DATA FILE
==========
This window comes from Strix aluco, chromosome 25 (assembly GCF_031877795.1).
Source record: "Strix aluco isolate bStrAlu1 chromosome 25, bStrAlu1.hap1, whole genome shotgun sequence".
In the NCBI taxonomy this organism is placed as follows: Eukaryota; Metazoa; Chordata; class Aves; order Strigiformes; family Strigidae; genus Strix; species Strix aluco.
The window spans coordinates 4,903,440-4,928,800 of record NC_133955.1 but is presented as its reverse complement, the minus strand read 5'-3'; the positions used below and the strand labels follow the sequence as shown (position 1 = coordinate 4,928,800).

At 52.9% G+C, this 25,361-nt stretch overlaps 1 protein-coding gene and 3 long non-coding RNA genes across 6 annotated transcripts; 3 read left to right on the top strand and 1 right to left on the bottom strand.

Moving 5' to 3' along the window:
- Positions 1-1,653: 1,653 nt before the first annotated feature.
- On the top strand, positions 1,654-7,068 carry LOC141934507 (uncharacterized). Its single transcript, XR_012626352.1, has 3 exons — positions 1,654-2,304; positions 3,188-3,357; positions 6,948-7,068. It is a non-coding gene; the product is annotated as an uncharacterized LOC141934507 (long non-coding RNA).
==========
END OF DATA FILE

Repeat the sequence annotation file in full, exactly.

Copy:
This window comes from Strix aluco, chromosome 25 (assembly GCF_031877795.1).
Source record: "Strix aluco isolate bStrAlu1 chromosome 25, bStrAlu1.hap1, whole genome shotgun sequence".
In the NCBI taxonomy this organism is placed as follows: Eukaryota; Metazoa; Chordata; class Aves; order Strigiformes; family Strigidae; genus Strix; species Strix aluco.
The window spans coordinates 4,903,440-4,928,800 of record NC_133955.1 but is presented as its reverse complement, the minus strand read 5'-3'; the positions used below and the strand labels follow the sequence as shown (position 1 = coordinate 4,928,800).

At 52.9% G+C, this 25,361-nt stretch overlaps 1 protein-coding gene and 3 long non-coding RNA genes across 6 annotated transcripts; 3 read left to right on the top strand and 1 right to left on the bottom strand.

Moving 5' to 3' along the window:
- Positions 1-1,653: 1,653 nt before the first annotated feature.
- On the top strand, positions 1,654-7,068 carry LOC141934507 (uncharacterized). Its single transcript, XR_012626352.1, has 3 exons — positions 1,654-2,304; positions 3,188-3,357; positions 6,948-7,068. It is a non-coding gene; the product is annotated as an uncharacterized LOC141934507 (long non-coding RNA).